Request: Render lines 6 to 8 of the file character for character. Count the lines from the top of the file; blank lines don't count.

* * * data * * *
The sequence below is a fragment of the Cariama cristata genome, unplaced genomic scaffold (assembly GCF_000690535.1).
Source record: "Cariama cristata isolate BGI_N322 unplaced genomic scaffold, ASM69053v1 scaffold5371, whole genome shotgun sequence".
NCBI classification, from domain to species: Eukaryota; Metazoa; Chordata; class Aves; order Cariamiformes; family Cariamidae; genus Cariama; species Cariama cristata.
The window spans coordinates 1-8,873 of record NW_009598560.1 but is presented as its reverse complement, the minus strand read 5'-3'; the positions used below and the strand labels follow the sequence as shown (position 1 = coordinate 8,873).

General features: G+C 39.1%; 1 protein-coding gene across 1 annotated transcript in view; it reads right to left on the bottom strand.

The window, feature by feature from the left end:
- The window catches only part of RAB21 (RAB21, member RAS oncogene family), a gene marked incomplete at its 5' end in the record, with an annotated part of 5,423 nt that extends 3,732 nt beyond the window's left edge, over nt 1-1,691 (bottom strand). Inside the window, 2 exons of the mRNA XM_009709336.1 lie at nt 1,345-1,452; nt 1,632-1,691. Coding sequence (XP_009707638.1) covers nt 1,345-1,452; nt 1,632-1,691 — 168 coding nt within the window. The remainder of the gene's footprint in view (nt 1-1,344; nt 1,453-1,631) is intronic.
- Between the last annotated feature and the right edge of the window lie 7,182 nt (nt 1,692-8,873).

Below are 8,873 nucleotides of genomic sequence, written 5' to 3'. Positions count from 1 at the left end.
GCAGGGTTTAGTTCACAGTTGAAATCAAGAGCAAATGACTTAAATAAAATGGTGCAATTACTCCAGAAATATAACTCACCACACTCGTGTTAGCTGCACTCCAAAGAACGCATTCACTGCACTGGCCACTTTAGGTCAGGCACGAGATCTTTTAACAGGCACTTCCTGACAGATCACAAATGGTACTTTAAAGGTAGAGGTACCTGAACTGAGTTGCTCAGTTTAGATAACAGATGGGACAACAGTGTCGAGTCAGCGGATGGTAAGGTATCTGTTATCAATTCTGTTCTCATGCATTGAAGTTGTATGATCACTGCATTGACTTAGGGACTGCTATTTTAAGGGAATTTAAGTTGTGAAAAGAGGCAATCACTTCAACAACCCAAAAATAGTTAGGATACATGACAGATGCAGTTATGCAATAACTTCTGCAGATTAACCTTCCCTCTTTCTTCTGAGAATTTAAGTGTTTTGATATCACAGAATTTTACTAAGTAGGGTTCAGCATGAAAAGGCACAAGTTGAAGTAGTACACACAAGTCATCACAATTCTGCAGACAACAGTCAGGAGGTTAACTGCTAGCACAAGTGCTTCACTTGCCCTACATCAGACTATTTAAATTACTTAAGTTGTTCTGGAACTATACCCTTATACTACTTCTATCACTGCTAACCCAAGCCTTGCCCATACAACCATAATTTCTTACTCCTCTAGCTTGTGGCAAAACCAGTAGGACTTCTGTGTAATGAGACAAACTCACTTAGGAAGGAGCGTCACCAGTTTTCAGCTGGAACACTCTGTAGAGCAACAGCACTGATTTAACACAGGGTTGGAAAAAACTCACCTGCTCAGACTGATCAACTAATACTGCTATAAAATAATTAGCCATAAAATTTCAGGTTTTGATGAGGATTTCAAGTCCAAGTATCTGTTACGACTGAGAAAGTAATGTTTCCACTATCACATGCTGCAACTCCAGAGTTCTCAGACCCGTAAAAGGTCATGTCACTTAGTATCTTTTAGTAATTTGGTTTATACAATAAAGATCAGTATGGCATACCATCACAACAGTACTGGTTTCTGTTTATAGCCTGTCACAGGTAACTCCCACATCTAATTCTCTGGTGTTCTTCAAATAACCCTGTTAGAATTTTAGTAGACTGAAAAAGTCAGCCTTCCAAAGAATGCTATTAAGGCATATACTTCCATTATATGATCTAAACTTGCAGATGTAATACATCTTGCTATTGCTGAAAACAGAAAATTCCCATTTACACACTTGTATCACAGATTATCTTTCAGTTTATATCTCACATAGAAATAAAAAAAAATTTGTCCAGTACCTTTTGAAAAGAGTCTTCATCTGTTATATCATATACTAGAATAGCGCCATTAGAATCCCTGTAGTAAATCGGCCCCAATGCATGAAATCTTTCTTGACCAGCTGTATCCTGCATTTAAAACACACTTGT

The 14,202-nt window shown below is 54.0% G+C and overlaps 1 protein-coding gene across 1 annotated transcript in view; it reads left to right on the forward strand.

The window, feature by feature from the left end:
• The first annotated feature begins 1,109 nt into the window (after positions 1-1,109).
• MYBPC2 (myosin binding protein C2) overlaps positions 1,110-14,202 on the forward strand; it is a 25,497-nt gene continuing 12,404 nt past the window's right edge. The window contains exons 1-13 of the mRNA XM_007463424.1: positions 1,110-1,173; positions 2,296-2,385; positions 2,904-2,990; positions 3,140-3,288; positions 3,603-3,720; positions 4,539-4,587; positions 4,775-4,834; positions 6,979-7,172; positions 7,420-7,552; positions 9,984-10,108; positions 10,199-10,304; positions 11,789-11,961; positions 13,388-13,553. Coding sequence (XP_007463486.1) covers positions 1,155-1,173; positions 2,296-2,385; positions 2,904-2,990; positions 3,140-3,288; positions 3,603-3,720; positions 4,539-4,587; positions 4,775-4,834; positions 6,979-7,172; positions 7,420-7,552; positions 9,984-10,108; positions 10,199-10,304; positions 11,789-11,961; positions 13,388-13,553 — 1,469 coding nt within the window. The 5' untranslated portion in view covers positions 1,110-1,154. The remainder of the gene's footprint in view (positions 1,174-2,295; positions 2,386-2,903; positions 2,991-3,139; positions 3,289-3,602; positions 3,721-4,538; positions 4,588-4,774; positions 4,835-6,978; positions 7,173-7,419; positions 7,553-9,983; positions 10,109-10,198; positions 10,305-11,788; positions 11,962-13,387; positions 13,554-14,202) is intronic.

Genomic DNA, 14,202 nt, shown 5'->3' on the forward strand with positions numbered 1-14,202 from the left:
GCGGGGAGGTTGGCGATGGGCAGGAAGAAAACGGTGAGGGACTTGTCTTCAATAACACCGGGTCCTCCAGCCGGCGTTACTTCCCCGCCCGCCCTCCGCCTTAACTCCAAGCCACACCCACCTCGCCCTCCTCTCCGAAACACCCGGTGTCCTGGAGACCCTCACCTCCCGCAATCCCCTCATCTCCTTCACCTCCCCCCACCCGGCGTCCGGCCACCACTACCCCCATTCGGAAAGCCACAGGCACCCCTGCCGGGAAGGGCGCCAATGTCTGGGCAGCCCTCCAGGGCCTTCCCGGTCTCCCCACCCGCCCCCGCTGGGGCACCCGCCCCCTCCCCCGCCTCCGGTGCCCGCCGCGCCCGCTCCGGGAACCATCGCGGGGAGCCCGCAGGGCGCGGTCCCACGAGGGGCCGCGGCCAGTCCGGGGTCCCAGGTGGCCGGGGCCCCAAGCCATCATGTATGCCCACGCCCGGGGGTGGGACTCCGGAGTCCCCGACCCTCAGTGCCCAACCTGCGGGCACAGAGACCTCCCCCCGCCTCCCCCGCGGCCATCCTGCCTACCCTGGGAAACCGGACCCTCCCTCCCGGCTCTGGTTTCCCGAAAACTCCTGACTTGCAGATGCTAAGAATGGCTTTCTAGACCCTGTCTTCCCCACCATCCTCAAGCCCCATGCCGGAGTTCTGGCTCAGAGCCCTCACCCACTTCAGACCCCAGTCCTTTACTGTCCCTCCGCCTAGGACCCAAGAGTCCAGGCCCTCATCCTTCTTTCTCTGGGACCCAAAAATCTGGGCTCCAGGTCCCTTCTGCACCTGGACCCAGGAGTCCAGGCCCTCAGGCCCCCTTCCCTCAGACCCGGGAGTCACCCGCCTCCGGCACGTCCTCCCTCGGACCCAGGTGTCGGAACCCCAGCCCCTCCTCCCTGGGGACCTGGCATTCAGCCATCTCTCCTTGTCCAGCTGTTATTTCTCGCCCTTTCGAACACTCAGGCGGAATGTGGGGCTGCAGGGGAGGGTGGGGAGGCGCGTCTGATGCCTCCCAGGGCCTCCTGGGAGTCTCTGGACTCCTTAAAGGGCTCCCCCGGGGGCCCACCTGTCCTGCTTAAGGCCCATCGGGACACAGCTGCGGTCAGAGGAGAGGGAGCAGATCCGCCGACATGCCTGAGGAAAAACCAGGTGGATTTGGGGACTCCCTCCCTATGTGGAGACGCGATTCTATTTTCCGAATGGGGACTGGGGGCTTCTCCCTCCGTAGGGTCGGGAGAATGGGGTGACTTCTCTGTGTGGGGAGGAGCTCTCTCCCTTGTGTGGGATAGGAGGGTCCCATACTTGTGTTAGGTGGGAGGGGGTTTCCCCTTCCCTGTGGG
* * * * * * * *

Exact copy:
The window, feature by feature from the left end:
- The window catches only part of RAB21 (RAB21, member RAS oncogene family), a gene marked incomplete at its 5' end in the record, with an annotated part of 5,423 nt that extends 3,732 nt beyond the window's left edge, over nt 1-1,691 (bottom strand). Inside the window, 2 exons of the mRNA XM_009709336.1 lie at nt 1,345-1,452; nt 1,632-1,691. Coding sequence (XP_009707638.1) covers nt 1,345-1,452; nt 1,632-1,691 — 168 coding nt within the window. The remainder of the gene's footprint in view (nt 1-1,344; nt 1,453-1,631) is intronic.
- Between the last annotated feature and the right edge of the window lie 7,182 nt (nt 1,692-8,873).